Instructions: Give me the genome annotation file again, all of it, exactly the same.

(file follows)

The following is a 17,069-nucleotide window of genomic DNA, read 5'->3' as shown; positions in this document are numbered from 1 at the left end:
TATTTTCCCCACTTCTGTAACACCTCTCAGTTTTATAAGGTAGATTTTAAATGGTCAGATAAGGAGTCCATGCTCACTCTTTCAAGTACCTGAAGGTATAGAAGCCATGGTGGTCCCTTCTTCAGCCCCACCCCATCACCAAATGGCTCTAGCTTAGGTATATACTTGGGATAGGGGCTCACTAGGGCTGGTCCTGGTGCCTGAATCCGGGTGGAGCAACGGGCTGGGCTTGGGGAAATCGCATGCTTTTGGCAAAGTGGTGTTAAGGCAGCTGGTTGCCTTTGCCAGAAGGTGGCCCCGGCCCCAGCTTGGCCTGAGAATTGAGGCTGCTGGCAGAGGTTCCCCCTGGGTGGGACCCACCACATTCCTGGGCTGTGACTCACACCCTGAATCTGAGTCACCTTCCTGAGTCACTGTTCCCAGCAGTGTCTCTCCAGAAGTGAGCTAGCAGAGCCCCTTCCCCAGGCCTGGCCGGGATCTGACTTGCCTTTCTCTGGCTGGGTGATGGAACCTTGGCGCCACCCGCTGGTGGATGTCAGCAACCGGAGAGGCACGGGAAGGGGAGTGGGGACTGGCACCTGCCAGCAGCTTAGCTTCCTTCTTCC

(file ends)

The following is a 17,069-nucleotide window of genomic DNA, read 5'->3' as shown; positions in this document are numbered from 1 at the left end:
TATTTTCCCCACTTCTGTAACACCTCTCAGTTTTATAAGGTAGATTTTAAATGGTCAGATAAGGAGTCCATGCTCACTCTTTCAAGTACCTGAAGGTATAGAAGCCATGGTGGTCCCTTCTTCAGCCCCACCCCATCACCAAATGGCTCTAGCTTAGGTATATACTTGGGATAGGGGCTCACTAGGGCTGGTCCTGGTGCCTGAATCCGGGTGGAGCAACGGGCTGGGCTTGGGGAAATCGCATGCTTTTGGCAAAGTGGTGTTAAGGCAGCTGGTTGCCTTTGCCAGAAGGTGGCCCCGGCCCCAGCTTGGCCTGAGAATTGAGGCTGCTGGCAGAGGTTCCCCCTGGGTGGGACCCACCACATTCCTGGGCTGTGACTCACACCCTGAATCTGAGTCACCTTCCTGAGTCACTGTTCCCAGCAGTGTCTCTCCAGAAGTGAGCTAGCAGAGCCCCTTCCCCAGGCCTGGCCGGGATCTGACTTGCCTTTCTCTGGCTGGGTGATGGAACCTTGGCGCCACCCGCTGGTGGATGTCAGCAACCGGAGAGGCACGGGAAGGGGAGTGGGGACTGGCACCTGCCAGCAGCTTAGCTTCCTTCTTCC